Friday, April 17, 2009

Cruising around NZ

Before I arrived in New Zealand, my fellow travellers advised me not to expect too much civilisation, but instead to revel in the spectacular scenery. Arrival in Christchurch served to prove them right.

Christchurch, the largest of all the “cities” on the south island, was surprisingly small. With a population of just 600,000 – it was about the size of my home town in the UK. It had one high-street, a small square, and was almost totally closed down as I investigated it at 5 minutes past 5 on a dreary and cold Saturday afternoon.

The thing that Christchurch did have going for it though, was its charm. Everyone was smiling, people were waving at each other and even the tourists weren't hated as much as they are everywhere else in the world. New Zealanders aren't really internationally famed, but from my first impressions, I would put them up there as the “friendliest nation on earth”.

Shops were a time-warp of old English tradition, spliced with the Australian enthusiasm for the outdoor world. Although new goods, they were always serving them in an old fashioned way. For example, I went into an espresso bar, with Italian coffee maker at the centre and Kiwi greeting me with a wide smile, only to be asked if I wanted sugar with my latte – for it would be mixed in for me. On enquiring about where I could purchase some wool tops, instead of directing me approximately, I got directions based on people's names. “The fourth shop down is very good, as Ted sources the wool from the Walton's farm.”

To top it all off, I then went into a local bakery to try and pick up something to eat with my coffee, only to be told they were closing. However, instead of just leaving, they offered me a free scone!? If I hadn't had been so hungry, I would have taken a picture. Like all good fisherman's tales, I shall now say that it was huge. The best scone ever? Probably not, but good all the same!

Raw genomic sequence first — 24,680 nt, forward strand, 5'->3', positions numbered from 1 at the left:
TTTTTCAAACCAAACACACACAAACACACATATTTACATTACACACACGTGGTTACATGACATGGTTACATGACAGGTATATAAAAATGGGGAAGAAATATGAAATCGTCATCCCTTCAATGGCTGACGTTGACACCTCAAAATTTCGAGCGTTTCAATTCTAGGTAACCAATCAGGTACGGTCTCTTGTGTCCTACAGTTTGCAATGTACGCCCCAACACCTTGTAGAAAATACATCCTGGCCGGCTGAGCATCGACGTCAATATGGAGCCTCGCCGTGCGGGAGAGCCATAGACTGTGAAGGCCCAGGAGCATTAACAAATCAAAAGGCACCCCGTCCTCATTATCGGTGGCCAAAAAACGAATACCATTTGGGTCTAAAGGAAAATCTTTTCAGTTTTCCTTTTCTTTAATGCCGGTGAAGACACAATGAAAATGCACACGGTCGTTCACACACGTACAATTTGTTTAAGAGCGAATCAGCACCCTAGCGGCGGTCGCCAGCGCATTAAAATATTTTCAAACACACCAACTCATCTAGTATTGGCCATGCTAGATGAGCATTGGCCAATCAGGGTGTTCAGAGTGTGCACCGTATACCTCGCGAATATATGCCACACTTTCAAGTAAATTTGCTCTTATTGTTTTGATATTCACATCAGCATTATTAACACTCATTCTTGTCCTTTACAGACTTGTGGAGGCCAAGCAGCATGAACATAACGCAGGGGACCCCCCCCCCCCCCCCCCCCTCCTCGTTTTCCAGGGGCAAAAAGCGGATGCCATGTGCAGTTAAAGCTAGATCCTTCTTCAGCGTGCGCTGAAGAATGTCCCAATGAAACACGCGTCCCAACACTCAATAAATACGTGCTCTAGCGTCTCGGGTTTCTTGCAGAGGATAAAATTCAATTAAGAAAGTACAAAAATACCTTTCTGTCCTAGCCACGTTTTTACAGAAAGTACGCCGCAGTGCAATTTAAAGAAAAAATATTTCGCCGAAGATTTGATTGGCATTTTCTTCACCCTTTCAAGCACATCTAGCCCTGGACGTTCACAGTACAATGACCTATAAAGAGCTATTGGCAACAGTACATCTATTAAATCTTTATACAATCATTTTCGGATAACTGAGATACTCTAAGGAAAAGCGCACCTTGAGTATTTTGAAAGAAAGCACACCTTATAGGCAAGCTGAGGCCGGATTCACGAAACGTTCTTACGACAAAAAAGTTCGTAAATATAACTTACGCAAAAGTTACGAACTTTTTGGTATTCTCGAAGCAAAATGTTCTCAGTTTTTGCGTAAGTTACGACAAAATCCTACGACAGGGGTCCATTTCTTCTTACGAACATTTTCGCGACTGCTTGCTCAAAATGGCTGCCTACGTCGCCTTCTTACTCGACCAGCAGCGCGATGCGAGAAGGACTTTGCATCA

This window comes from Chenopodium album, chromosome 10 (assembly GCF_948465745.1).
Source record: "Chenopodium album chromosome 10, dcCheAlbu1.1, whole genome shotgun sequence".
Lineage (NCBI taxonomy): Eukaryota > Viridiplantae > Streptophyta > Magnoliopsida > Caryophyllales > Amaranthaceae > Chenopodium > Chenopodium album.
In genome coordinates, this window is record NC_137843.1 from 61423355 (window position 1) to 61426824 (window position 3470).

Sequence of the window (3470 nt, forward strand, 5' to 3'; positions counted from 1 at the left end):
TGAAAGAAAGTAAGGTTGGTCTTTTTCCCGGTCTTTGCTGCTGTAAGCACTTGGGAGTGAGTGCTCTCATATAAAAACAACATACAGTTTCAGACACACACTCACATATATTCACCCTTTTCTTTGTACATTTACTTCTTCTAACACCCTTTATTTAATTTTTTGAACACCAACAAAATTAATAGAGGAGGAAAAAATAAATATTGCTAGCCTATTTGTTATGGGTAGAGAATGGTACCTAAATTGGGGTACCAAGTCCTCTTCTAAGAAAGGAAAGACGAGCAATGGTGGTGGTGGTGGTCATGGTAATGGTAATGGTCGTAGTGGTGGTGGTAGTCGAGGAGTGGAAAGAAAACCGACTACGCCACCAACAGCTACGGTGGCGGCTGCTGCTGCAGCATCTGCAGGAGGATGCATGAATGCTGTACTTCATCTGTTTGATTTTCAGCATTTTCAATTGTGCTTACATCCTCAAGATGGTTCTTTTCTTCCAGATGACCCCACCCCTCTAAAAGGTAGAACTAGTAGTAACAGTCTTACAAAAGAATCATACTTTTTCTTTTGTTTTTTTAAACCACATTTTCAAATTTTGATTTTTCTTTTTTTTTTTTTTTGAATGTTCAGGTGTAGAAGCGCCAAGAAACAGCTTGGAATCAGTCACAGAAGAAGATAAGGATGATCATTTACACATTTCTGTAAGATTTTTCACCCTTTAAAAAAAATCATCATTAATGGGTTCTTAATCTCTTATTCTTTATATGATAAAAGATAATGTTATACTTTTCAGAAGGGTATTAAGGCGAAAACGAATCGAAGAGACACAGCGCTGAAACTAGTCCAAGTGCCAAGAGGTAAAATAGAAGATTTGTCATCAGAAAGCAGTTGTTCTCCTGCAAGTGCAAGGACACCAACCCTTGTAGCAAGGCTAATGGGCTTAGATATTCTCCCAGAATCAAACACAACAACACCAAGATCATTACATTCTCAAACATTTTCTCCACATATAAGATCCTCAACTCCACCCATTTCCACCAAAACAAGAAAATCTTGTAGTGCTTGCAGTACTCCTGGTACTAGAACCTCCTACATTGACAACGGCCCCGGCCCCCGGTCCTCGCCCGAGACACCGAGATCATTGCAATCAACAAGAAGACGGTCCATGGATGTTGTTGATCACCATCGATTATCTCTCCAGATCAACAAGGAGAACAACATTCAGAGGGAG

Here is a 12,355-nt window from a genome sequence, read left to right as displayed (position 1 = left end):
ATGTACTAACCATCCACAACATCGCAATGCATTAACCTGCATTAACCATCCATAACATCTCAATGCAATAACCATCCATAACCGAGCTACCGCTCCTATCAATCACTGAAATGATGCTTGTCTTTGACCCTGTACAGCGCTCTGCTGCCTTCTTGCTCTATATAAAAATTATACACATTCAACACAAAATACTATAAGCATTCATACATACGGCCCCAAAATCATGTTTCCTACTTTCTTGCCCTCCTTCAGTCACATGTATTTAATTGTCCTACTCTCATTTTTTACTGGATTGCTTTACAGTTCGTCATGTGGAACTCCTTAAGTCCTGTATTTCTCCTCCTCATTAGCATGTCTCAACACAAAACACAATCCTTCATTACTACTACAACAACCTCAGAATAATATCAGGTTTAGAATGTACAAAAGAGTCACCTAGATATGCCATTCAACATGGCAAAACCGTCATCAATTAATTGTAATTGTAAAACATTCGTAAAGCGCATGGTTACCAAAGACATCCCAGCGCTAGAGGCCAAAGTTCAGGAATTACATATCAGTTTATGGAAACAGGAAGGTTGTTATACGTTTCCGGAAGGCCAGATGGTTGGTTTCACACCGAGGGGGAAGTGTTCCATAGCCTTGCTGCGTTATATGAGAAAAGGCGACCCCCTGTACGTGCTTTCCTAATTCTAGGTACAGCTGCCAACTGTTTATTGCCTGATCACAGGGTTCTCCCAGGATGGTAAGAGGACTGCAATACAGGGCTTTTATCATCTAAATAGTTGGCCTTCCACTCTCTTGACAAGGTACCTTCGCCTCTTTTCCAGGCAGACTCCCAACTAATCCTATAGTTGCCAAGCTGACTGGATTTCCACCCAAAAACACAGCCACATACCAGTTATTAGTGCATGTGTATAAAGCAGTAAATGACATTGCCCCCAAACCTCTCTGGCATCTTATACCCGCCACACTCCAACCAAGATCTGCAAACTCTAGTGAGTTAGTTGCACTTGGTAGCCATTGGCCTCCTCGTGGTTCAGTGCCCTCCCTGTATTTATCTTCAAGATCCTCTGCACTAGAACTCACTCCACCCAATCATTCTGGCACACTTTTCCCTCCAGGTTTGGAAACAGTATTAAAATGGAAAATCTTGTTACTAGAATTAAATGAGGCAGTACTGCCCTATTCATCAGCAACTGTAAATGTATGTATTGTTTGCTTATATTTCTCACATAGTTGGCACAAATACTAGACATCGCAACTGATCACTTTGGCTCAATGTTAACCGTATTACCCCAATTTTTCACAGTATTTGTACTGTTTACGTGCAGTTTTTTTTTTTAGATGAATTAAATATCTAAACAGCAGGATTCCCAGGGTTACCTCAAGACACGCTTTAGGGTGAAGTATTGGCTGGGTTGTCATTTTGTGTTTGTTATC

Christchurch is tiny, but I don't care; it has the small town charm often lost by bigger cities. I hoped this would just get better as I move away from the “big smoke”.

Answering some adverts at the local backpacker hostel, I managed to locate a suitable travelling partner, with whom I would spend the next three weeks cruising around New Zealand in a camper. One, “speed questioning” interview later, and we had deemed each-other as suitable travel partners. Some hurried phone-calls to local renting agents ensued, and finally we had our own camper-van to travel the New Zealand islands with.

After five months on the road I finally had a home. “Lucy”.

She was a beaten up old pile of crap. But like a particularly ugly and lame puppy, we would love her anyway. Tough and high-revving love that is.

Now it was time to head south from Christchurch, taking in all of the spectacular scenery the South Island has to offer.

Our first night in the camper was on the shores of a lake, about 4 hours drive from Christchurch. Here, after stocking up with supplies from a local supermarket on the way out of Christchurch, we cooked our first meal, deep in the bowls of “Lucy – Protector from the evil sand-flies” as she shall now be known.

I'm going to admit this now, I was a little worried about the standards of cooking we would have to endure on this journey. I've seen what some people my age call food, and I must admit that the idea of eating that for three weeks was less than appealing. Consequently, I was very relieved when it turns out that my travel partner was actually a very good cook. Despite the limited resources in our cupboard, he always knew the best combinations and threw them together very well. He also didn't make it impossible to wash up the pan by encrusting the best bits of food onto the bottom – a definite benefit!

The next day we awoke and began to pack up the van. Starting at 8:15, with a 10:00 curfew, we thought we had loads of time. At 11:00 we decided to leave with it only partly completed; it was something we would need to improve in future attempts...

With a rather late start under our belts, it was time to head off to our first destination – the highest salmon farm in the world.